ABC News

This Syrian Teen Refugee Traveled Through Europe In A Wheelchair -- And Is Still Stuck At The Border

Her journey is far from over.

By Katie Kausch

Unlike other 16-year-olds, Nageen Mustafa hasn't spent the past few weeks enjoying the end of summer and starting the new school year. Instead, the teen from Syria has spent the past 20 days traveling through Europe to Hungary -- while being confined to her wheelchair.

Mustafa and her sister left their war-torn hometown of Kobani, Syria, in hopes of meeting their brother in Germany, but are stuck at the Serbia-Hungary border which has been closed to try and prevent the huge influx of refugees from entering Hungary.

They first had to travel across the Mediterranean Sea -- a dangerous trip that has claimed the lives of more than 2,500 migrants and refugees so far this year. Mustafa described this leg of her trip as "funny, because it's the first time [she] had seen the sea."

Mustafa said the sisters arrived at the border just as it was closed: "That’s enough! We don’t need more suffering and struggling, so please open the door,” she said, ABC News reports. “Please, I need to get to Hungary."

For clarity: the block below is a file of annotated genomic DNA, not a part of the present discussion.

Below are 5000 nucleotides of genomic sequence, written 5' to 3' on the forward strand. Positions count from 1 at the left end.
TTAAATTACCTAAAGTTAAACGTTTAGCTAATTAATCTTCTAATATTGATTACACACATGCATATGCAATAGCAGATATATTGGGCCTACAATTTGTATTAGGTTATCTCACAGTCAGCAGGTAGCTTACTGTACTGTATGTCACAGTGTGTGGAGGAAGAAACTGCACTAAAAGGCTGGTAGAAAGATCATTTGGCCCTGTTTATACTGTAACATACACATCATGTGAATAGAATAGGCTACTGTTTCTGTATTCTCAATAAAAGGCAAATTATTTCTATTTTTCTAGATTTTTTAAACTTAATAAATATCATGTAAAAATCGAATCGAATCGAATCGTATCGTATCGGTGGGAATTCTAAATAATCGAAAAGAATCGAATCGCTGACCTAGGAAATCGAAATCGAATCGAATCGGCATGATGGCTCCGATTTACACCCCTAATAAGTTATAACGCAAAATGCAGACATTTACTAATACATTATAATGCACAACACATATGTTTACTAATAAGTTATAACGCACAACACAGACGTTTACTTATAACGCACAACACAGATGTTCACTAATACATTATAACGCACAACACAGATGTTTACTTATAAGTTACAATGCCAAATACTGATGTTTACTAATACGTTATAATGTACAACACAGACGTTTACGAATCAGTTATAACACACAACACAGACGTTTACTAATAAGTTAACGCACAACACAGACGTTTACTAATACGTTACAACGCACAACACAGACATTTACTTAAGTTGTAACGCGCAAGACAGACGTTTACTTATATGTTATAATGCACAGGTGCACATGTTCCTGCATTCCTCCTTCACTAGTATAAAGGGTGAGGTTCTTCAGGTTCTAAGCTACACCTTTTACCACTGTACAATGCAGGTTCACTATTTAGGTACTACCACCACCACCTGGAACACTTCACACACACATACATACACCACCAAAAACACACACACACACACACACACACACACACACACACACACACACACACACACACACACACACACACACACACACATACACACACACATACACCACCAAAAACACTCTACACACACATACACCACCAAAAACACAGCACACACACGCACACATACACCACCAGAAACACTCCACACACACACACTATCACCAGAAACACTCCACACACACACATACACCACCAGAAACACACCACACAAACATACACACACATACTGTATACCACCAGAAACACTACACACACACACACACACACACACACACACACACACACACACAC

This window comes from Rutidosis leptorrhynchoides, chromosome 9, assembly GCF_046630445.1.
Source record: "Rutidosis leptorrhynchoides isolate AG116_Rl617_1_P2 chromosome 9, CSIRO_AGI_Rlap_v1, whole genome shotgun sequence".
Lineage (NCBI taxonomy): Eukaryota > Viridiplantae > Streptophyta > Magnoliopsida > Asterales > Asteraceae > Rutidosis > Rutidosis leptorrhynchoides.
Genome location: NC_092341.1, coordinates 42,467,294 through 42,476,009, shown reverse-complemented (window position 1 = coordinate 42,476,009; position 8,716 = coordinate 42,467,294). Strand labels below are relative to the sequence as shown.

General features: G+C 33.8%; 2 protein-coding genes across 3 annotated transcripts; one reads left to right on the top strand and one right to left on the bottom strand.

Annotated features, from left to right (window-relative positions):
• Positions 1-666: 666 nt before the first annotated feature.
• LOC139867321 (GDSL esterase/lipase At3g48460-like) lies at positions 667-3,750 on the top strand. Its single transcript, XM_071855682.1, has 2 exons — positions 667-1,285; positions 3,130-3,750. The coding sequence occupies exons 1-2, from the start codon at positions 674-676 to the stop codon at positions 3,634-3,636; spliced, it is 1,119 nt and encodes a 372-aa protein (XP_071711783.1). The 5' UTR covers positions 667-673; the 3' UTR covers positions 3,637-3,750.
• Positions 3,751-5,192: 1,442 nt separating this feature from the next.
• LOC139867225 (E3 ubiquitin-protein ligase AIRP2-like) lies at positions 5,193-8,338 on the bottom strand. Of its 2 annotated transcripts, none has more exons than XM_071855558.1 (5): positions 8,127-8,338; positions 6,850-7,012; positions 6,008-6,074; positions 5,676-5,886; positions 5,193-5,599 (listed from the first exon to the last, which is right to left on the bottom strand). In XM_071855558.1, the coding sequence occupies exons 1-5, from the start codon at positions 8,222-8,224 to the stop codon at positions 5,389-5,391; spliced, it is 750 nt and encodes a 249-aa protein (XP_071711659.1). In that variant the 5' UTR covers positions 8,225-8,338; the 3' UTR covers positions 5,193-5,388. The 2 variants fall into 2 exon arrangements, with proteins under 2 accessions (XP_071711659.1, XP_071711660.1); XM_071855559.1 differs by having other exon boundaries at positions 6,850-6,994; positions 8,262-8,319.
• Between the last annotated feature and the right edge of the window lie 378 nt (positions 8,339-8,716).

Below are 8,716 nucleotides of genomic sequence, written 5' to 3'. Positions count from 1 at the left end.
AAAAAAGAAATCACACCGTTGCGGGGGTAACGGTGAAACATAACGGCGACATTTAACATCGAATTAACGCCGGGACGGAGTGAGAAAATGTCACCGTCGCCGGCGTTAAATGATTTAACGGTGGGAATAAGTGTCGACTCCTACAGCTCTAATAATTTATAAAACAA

The border could be closed for up to a month, according to the Serbian Ministry of Foreign Affairs, with the goal of trying to slow the flow of migrants into Europe. Since January, more than 350,000 migrants and refugees have entered the European Union, according to the International Organization for Migration -- and that doesn’t include those who slipped past border control agents.

Disability in Syria still has an enormous social stigma attached to it. And, because of her wheelchair, Mustafa has never been able to attend school. She learned English through watching episodes of her favorite TV show, Days Of Our Lives (although, in typical teenage fashion, she's upset writers killed off her favorite character.)

Despite the overwhelming hardships she had to face, Mustafa is still hopeful for the future: "I hope than I will be an astronaut,” she said. “I’ve always wondered what Neil Armstrong saw on the moon."